Scientists Find Solid Evidence for Non-Celiac Wheat Sensitivity

Tony Webster via Wikimedia Commons // CC BY 2.0
Tony Webster via Wikimedia Commons // CC BY 2.0 / Tony Webster via Wikimedia Commons // CC BY 2.0

In recent years the popularity of gluten-free diets has skyrocketed, even among people who don’t have celiac disease. Some people do it to lose weight* or because they’ve heard wheat is bad for you.** Then there are the people who say that even without celiac disease, eating wheat makes them sick. Those people have often been discounted. But now, Columbia University scientists say, they’ve been vindicated. The researchers found a weakened gut lining in people with non-celiac wheat sensitivity (NCWS). The results were published in the journal Gut.

"Our study shows that the symptoms reported by individuals with this condition are not imagined, as some people have suggested," co-author Peter H. Green, the director of the Celiac Disease Center at Columbia University Medical Center, said in a press statement.

For a supposedly imaginary condition, NCWS has some consistent symptoms: people who identify as gluten-intolerant typically report abdominal pain, bloating, diarrhea, constipation, depression, fatigue, inflammation, and cognitive issues shortly after eating wheat. And all of these symptoms, including depression and fatigue, have been linked to problems in the gut.

Researchers decided to take a very close look at the guts of people with NCWS. They recruited 80 people with the condition, 40 people with celiac disease, and 40 people with no wheat problems of any kind. Then they collected blood samples from everyone and tested them for various markers of immune activation.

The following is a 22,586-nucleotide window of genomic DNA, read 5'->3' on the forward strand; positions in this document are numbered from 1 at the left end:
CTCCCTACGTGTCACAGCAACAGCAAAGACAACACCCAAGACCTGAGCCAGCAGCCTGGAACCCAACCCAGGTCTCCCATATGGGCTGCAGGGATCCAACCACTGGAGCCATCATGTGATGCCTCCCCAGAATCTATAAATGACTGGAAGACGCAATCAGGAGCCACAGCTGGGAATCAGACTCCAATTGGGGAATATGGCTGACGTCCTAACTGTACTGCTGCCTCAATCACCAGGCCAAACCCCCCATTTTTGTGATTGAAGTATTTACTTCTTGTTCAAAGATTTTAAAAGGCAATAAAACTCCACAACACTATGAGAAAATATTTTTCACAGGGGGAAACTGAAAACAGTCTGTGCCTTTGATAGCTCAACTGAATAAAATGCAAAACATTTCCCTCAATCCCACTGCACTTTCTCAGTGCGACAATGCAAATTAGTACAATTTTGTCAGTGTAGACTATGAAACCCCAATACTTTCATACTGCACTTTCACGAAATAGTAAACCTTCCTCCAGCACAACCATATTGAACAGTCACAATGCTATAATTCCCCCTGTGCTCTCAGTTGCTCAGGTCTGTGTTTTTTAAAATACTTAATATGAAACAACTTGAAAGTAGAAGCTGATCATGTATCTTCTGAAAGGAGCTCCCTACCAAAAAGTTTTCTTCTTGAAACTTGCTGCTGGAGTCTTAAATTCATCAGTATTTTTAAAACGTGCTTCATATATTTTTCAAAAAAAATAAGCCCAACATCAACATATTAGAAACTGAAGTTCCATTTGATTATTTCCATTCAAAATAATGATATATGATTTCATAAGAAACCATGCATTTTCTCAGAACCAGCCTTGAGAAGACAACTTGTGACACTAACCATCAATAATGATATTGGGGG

They found that, despite the havoc celiac disease can wreak on the body, people with the condition showed no more immune response than the healthy controls. The NCWS group was not so lucky. Their blood showed significantly higher levels of systemic inflammation and reactivity, and markedly higher levels of a protein that signifies damage to the intestinal lining. Most compelling was the finding that people with NCWS who had cut wheat out of their diets showed far less inflammation than people who hadn’t.

The authors note that their study did not identify the trigger of inflammation in people with NCWS, only the inflammation itself. The culprit might not be gluten at all, but some other wheat compound.

Either way, the authors say, these results show that NCWS is a real medical issue that needs medical and scientific attention.

*This does not work.

**In moderation, it isn’t, unless you have celiac disease or non-celiac wheat sensitivity.

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